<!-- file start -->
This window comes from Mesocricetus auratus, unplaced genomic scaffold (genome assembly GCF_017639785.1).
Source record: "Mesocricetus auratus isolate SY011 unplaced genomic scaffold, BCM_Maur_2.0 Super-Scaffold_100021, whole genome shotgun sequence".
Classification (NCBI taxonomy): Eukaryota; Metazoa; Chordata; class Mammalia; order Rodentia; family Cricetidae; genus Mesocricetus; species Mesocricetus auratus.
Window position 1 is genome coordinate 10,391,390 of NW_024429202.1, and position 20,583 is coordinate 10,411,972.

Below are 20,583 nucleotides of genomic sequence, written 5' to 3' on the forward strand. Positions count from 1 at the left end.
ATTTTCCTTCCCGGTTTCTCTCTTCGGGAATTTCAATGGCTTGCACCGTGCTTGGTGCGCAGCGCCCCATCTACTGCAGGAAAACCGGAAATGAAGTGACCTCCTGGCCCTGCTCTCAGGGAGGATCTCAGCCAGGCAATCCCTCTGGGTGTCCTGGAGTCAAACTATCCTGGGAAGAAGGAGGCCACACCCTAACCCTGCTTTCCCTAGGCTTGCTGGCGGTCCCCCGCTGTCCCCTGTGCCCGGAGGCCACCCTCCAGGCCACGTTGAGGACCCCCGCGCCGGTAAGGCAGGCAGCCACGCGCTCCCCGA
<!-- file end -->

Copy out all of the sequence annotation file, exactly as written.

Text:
This window comes from Mesocricetus auratus, unplaced genomic scaffold (genome assembly GCF_017639785.1).
Source record: "Mesocricetus auratus isolate SY011 unplaced genomic scaffold, BCM_Maur_2.0 Super-Scaffold_100021, whole genome shotgun sequence".
Classification (NCBI taxonomy): Eukaryota; Metazoa; Chordata; class Mammalia; order Rodentia; family Cricetidae; genus Mesocricetus; species Mesocricetus auratus.
Window position 1 is genome coordinate 10,391,390 of NW_024429202.1, and position 20,583 is coordinate 10,411,972.

Below are 20,583 nucleotides of genomic sequence, written 5' to 3' on the forward strand. Positions count from 1 at the left end.
ATTTTCCTTCCCGGTTTCTCTCTTCGGGAATTTCAATGGCTTGCACCGTGCTTGGTGCGCAGCGCCCCATCTACTGCAGGAAAACCGGAAATGAAGTGACCTCCTGGCCCTGCTCTCAGGGAGGATCTCAGCCAGGCAATCCCTCTGGGTGTCCTGGAGTCAAACTATCCTGGGAAGAAGGAGGCCACACCCTAACCCTGCTTTCCCTAGGCTTGCTGGCGGTCCCCCGCTGTCCCCTGTGCCCGGAGGCCACCCTCCAGGCCACGTTGAGGACCCCCGCGCCGGTAAGGCAGGCAGCCACGCGCTCCCCGA